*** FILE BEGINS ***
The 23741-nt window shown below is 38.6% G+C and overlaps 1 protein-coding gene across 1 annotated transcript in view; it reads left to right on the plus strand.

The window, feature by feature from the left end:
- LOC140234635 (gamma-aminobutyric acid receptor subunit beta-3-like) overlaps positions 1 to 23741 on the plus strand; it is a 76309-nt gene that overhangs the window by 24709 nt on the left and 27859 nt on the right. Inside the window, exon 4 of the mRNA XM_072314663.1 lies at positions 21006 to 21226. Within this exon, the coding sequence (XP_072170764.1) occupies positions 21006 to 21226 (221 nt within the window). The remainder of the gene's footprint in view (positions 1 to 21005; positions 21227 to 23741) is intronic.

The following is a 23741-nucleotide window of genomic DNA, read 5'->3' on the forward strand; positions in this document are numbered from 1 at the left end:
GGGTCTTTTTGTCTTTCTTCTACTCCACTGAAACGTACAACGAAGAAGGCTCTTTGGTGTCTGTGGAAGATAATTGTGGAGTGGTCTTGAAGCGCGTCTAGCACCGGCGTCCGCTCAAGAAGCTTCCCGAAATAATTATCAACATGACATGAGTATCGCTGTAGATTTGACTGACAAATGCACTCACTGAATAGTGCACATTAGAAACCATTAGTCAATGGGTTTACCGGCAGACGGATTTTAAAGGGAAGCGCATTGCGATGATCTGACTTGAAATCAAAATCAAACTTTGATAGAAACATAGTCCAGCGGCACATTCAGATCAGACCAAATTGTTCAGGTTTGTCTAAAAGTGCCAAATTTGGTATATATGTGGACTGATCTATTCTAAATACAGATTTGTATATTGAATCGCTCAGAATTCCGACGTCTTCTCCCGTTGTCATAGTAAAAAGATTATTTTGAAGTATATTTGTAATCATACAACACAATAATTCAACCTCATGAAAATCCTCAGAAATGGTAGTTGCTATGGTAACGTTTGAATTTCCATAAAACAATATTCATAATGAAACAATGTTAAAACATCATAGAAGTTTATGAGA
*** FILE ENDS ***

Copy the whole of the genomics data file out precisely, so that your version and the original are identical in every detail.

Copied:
The 23741-nt window shown below is 38.6% G+C and overlaps 1 protein-coding gene across 1 annotated transcript in view; it reads left to right on the plus strand.

The window, feature by feature from the left end:
- LOC140234635 (gamma-aminobutyric acid receptor subunit beta-3-like) overlaps positions 1 to 23741 on the plus strand; it is a 76309-nt gene that overhangs the window by 24709 nt on the left and 27859 nt on the right. Inside the window, exon 4 of the mRNA XM_072314663.1 lies at positions 21006 to 21226. Within this exon, the coding sequence (XP_072170764.1) occupies positions 21006 to 21226 (221 nt within the window). The remainder of the gene's footprint in view (positions 1 to 21005; positions 21227 to 23741) is intronic.

The following is a 23741-nucleotide window of genomic DNA, read 5'->3' on the forward strand; positions in this document are numbered from 1 at the left end:
GGGTCTTTTTGTCTTTCTTCTACTCCACTGAAACGTACAACGAAGAAGGCTCTTTGGTGTCTGTGGAAGATAATTGTGGAGTGGTCTTGAAGCGCGTCTAGCACCGGCGTCCGCTCAAGAAGCTTCCCGAAATAATTATCAACATGACATGAGTATCGCTGTAGATTTGACTGACAAATGCACTCACTGAATAGTGCACATTAGAAACCATTAGTCAATGGGTTTACCGGCAGACGGATTTTAAAGGGAAGCGCATTGCGATGATCTGACTTGAAATCAAAATCAAACTTTGATAGAAACATAGTCCAGCGGCACATTCAGATCAGACCAAATTGTTCAGGTTTGTCTAAAAGTGCCAAATTTGGTATATATGTGGACTGATCTATTCTAAATACAGATTTGTATATTGAATCGCTCAGAATTCCGACGTCTTCTCCCGTTGTCATAGTAAAAAGATTATTTTGAAGTATATTTGTAATCATACAACACAATAATTCAACCTCATGAAAATCCTCAGAAATGGTAGTTGCTATGGTAACGTTTGAATTTCCATAAAACAATATTCATAATGAAACAATGTTAAAACATCATAGAAGTTTATGAGA